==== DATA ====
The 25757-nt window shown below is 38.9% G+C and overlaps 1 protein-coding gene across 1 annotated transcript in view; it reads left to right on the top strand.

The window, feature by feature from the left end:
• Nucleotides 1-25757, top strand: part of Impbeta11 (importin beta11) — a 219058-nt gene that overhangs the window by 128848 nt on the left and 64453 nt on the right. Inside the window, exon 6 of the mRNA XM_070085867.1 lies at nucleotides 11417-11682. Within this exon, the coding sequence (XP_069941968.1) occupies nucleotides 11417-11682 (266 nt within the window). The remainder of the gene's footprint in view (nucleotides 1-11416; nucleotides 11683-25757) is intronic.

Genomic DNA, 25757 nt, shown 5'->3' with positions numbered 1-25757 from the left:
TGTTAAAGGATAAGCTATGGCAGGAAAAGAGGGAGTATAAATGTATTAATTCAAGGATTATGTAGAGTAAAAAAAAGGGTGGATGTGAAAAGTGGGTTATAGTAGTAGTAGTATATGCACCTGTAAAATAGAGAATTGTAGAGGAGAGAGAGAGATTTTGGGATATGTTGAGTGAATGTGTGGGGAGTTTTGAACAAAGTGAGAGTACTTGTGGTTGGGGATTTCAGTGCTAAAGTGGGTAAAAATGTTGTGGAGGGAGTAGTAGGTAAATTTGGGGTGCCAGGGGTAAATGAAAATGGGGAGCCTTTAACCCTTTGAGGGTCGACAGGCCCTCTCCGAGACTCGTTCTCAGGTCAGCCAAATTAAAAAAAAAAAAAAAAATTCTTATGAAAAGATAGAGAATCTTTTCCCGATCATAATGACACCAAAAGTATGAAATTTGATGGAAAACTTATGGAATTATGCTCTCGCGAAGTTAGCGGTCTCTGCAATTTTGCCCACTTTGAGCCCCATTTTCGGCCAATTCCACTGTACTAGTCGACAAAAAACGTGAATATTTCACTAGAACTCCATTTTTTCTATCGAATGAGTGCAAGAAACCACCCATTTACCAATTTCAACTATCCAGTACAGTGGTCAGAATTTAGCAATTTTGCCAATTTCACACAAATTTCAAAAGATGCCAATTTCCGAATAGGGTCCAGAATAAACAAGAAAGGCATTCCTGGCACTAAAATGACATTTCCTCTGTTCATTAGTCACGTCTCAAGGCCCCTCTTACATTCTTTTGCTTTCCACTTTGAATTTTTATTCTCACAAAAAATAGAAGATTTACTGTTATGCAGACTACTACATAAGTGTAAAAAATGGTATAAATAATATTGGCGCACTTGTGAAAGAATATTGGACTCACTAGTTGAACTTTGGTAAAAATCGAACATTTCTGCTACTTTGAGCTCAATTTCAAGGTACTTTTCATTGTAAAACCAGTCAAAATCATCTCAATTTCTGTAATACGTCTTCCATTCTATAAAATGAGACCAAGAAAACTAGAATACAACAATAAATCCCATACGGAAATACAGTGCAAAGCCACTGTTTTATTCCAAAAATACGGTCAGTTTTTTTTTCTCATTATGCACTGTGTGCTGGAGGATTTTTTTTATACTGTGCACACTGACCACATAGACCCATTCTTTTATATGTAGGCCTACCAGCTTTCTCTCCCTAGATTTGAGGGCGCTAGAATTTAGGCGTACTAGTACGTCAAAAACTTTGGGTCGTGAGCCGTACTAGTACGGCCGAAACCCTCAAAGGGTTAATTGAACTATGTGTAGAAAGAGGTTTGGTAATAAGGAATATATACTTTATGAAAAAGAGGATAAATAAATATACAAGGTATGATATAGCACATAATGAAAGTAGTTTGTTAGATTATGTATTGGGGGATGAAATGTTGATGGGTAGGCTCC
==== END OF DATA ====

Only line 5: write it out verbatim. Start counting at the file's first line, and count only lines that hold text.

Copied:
TGTTAAAGGATAAGCTATGGCAGGAAAAGAGGGAGTATAAATGTATTAATTCAAGGATTATGTAGAGTAAAAAAAAGGGTGGATGTGAAAAGTGGGTTATAGTAGTAGTAGTATATGCACCTGTAAAATAGAGAATTGTAGAGGAGAGAGAGAGATTTTGGGATATGTTGAGTGAATGTGTGGGGAGTTTTGAACAAAGTGAGAGTACTTGTGGTTGGGGATTTCAGTGCTAAAGTGGGTAAAAATGTTGTGGAGGGAGTAGTAGGTAAATTTGGGGTGCCAGGGGTAAATGAAAATGGGGAGCCTTTAACCCTTTGAGGGTCGACAGGCCCTCTCCGAGACTCGTTCTCAGGTCAGCCAAATTAAAAAAAAAAAAAAAAATTCTTATGAAAAGATAGAGAATCTTTTCCCGATCATAATGACACCAAAAGTATGAAATTTGATGGAAAACTTATGGAATTATGCTCTCGCGAAGTTAGCGGTCTCTGCAATTTTGCCCACTTTGAGCCCCATTTTCGGCCAATTCCACTGTACTAGTCGACAAAAAACGTGAATATTTCACTAGAACTCCATTTTTTCTATCGAATGAGTGCAAGAAACCACCCATTTACCAATTTCAACTATCCAGTACAGTGGTCAGAATTTAGCAATTTTGCCAATTTCACACAAATTTCAAAAGATGCCAATTTCCGAATAGGGTCCAGAATAAACAAGAAAGGCATTCCTGGCACTAAAATGACATTTCCTCTGTTCATTAGTCACGTCTCAAGGCCCCTCTTACATTCTTTTGCTTTCCACTTTGAATTTTTATTCTCACAAAAAATAGAAGATTTACTGTTATGCAGACTACTACATAAGTGTAAAAAATGGTATAAATAATATTGGCGCACTTGTGAAAGAATATTGGACTCACTAGTTGAACTTTGGTAAAAATCGAACATTTCTGCTACTTTGAGCTCAATTTCAAGGTACTTTTCATTGTAAAACCAGTCAAAATCATCTCAATTTCTGTAATACGTCTTCCATTCTATAAAATGAGACCAAGAAAACTAGAATACAACAATAAATCCCATACGGAAATACAGTGCAAAGCCACTGTTTTATTCCAAAAATACGGTCAGTTTTTTTTTCTCATTATGCACTGTGTGCTGGAGGATTTTTTTTATACTGTGCACACTGACCACATAGACCCATTCTTTTATATGTAGGCCTACCAGCTTTCTCTCCCTAGATTTGAGGGCGCTAGAATTTAGGCGTACTAGTACGTCAAAAACTTTGGGTCGTGAGCCGTACTAGTACGGCCGAAACCCTCAAAGGGTTAATTGAACTATGTGTAGAAAGAGGTTTGGTAATAAGGAATATATACTTTATGAAAAAGAGGATAAATAAATATACAAGGTATGATATAGCACATAATGAAAGTAGTTTGTTAGATTATGTATTGGGGGATGAAATGTTGATGGGTAGGCTCC